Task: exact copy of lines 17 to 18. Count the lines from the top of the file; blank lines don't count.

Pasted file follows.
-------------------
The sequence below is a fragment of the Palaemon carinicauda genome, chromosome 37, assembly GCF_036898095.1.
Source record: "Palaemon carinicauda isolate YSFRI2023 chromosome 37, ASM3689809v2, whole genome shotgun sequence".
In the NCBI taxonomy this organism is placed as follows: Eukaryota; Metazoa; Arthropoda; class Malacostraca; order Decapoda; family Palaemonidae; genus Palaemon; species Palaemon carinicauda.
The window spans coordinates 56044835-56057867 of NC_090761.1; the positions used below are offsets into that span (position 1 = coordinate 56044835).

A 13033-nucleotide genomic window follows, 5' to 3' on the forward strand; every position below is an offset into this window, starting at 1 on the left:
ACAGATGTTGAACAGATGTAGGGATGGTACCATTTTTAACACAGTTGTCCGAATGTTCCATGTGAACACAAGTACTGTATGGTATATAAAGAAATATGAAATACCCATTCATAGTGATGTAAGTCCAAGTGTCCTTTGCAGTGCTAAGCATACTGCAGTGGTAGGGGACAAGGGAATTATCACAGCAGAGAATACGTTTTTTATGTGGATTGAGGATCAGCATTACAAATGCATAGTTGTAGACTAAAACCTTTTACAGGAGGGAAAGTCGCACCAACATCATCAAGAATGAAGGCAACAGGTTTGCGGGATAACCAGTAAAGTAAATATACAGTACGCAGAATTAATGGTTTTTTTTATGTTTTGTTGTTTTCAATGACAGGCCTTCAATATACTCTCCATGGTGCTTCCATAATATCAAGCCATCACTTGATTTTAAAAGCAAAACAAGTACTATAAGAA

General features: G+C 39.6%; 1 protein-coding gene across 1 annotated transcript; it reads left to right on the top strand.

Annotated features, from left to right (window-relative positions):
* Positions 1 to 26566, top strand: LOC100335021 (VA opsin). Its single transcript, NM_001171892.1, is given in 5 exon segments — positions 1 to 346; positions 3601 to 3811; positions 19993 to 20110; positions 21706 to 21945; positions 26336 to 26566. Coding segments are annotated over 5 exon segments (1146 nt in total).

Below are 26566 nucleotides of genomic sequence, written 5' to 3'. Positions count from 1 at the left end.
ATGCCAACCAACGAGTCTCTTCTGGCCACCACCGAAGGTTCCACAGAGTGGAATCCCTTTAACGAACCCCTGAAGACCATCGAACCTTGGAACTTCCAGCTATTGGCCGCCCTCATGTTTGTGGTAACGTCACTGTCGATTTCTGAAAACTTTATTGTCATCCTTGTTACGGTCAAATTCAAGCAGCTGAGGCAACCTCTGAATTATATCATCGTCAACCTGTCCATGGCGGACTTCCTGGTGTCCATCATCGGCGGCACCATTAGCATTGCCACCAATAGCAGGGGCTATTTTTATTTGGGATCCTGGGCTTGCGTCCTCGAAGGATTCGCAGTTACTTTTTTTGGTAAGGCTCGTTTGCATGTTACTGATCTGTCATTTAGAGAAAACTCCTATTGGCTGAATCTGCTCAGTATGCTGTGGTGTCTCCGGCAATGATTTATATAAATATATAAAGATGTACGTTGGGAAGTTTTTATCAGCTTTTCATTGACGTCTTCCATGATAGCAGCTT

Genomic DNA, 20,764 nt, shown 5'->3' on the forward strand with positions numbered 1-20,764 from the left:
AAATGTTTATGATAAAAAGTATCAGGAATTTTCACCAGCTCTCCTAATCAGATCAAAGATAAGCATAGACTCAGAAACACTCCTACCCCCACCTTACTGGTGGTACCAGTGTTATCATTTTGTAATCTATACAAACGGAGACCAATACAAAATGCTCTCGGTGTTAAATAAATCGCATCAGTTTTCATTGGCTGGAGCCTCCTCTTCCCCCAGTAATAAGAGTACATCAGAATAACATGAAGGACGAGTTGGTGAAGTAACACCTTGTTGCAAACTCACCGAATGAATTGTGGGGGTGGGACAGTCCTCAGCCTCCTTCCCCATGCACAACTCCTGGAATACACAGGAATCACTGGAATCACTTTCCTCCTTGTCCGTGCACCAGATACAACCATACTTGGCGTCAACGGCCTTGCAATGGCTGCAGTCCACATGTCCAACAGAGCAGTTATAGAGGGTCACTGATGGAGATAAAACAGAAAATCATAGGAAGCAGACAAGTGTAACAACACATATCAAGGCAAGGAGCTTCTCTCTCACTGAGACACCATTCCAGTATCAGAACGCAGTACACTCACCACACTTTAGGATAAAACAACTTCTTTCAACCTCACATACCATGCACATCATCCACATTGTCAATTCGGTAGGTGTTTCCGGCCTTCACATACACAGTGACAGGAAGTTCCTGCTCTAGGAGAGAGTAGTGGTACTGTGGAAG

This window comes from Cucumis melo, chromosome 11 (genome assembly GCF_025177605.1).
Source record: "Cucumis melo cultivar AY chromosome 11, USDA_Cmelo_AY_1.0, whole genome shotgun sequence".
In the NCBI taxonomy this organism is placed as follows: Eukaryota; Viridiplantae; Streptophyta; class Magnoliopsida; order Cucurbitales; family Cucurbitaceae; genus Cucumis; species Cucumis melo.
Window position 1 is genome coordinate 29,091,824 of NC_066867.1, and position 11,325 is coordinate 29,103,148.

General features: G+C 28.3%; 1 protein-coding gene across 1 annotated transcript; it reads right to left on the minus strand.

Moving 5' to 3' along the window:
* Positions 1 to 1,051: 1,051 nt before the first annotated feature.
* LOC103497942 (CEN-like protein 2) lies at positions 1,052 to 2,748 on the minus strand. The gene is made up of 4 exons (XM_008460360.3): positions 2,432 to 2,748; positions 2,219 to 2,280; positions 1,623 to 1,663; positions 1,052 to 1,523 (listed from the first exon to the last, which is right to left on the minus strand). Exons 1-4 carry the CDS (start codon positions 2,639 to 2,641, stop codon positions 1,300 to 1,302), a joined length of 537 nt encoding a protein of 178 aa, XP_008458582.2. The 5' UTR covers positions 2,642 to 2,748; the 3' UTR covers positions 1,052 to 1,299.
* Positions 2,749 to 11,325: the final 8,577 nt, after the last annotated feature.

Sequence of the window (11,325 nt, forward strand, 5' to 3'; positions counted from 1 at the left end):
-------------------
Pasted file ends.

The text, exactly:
Window position 1 is genome coordinate 29,091,824 of NC_066867.1, and position 11,325 is coordinate 29,103,148.

General features: G+C 28.3%; 1 protein-coding gene across 1 annotated transcript; it reads right to left on the minus strand.